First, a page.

So-called “material fatigue” is one of the typical causes of failure, and in this case, it occurred to the UBS robot head holder and caused it to break. “The spare part no longer exists, the manufacturer doesn’t supply it, or a machine may be so old that even its manufacturer no longer exists”, says Pánek, noting that there is usually no documentation for such a part available either. If there is, the next step is not necessary.
The second phase involves measuring the damaged part in full and creating accompanying documentation to use if the same part fails somewhere else in production. During digitisation, the designers are already thinking about what the new part will look like. It does not even need to have the same shape as the original. “We’re looking for a way to improve its longevity. In this particular case, we know that the aluminium part cracked, in what place, and why it happened, and we can solve everything by using modern materials,” Pánek explains.
After completing the documentation, the preparation of a new spare part begins. It is necessary to specify a number of parameters and create a model of the complete part. For example, by defining the material density in its individual places, it is possible to increase the strength where it is needed. The Markforged printer data utility program used in PSZ for this purpose will help with basic strength calculations.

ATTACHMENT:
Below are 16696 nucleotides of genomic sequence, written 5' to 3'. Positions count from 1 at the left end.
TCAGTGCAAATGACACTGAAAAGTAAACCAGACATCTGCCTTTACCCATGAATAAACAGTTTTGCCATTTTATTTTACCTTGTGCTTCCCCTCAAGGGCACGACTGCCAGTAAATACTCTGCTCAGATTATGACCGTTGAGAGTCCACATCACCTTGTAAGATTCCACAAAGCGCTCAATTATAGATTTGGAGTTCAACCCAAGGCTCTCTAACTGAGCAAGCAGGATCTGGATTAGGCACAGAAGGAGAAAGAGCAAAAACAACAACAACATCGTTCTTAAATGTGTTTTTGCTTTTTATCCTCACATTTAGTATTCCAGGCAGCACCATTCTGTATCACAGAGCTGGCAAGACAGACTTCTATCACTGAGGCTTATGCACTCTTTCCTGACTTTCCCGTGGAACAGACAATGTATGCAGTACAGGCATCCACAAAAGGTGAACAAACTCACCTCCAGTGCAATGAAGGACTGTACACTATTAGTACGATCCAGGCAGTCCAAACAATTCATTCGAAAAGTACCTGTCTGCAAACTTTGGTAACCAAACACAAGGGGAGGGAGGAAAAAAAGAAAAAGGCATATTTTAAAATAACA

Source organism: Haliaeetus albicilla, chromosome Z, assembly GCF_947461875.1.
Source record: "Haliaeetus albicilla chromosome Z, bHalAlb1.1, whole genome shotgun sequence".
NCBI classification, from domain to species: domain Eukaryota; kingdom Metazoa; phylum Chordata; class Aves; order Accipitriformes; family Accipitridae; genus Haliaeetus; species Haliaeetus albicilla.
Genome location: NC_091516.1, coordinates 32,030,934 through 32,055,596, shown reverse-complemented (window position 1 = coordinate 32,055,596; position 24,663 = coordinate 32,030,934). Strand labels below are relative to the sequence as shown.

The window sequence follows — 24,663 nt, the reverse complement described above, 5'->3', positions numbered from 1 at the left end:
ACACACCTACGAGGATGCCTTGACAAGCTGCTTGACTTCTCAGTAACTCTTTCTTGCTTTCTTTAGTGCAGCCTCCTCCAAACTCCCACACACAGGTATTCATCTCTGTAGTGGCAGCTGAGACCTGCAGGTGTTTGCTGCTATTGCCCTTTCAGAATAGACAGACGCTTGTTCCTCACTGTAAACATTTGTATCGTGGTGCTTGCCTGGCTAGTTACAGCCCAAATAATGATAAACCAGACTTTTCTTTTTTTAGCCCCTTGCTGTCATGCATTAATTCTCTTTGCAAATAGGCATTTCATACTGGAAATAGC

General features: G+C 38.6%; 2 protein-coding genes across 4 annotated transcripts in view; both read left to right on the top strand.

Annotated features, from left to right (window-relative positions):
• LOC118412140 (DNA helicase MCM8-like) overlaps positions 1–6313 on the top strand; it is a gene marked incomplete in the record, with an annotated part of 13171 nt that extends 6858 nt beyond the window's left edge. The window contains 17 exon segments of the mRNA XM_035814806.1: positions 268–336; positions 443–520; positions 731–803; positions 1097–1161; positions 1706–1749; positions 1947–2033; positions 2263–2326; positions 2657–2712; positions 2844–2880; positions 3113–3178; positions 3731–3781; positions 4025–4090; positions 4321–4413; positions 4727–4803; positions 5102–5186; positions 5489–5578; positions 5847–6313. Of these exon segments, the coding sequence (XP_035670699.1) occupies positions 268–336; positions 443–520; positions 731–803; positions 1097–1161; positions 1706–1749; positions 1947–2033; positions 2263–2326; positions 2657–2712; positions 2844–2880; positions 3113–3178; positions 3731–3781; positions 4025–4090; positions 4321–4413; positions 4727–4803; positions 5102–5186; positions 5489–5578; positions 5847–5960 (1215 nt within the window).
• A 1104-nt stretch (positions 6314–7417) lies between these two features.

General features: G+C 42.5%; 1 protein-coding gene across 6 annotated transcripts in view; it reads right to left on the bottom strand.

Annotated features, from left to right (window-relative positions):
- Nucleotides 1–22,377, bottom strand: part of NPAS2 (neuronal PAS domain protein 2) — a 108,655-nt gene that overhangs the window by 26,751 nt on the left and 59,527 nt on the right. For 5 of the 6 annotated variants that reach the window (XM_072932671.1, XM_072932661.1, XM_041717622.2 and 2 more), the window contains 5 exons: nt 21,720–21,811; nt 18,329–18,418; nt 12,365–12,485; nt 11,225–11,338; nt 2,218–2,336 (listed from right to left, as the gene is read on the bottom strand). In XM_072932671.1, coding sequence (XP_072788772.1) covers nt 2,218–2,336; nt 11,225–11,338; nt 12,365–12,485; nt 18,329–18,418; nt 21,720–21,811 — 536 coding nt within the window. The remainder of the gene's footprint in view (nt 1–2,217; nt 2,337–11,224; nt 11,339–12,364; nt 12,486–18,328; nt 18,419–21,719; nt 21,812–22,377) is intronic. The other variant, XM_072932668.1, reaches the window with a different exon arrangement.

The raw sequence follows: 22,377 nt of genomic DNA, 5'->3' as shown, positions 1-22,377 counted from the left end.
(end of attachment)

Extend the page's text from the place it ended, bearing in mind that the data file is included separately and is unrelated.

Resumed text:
The selection of a specific raw material composition from a range of durable composite material combinations forms an integral part of this process. The basic material is Onyx (or nylon), which can be reinforced with carbon, Kevlar, or glass fibres, even in their high-performance and high-temperature variants. Each of the elements gives the final part certain properties: strength, flexibility and so on. Different materials can be applied to different part areas during printing, which helps to gradually adapt the final product properties.
This is followed by printing the part, which takes hours – from one for very simple parts to dozens for complex ones. “During printing, we monitor the individual layers and try to find places where imperfections could occur. In contrast with the digital input, the result makes certain allowances. For example, the printer never produces as sharp an edge as we design, so it is necessary to check the part carefully after printing”, Pánek notes.
The finished part, which can be composed of several pieces, as in this case, goes back to the line. Before that, designers can try to fit the part directly at the printer. “A part printed in this way achieves the strength of an aluminium alloy, but it has lower weight, and its production is less expensive than with conventional methods, such as a completely machined part”, emphasises Pánek. In addition, with the same strength and because of the newly designed structure, the chances of repeated failure are much lower.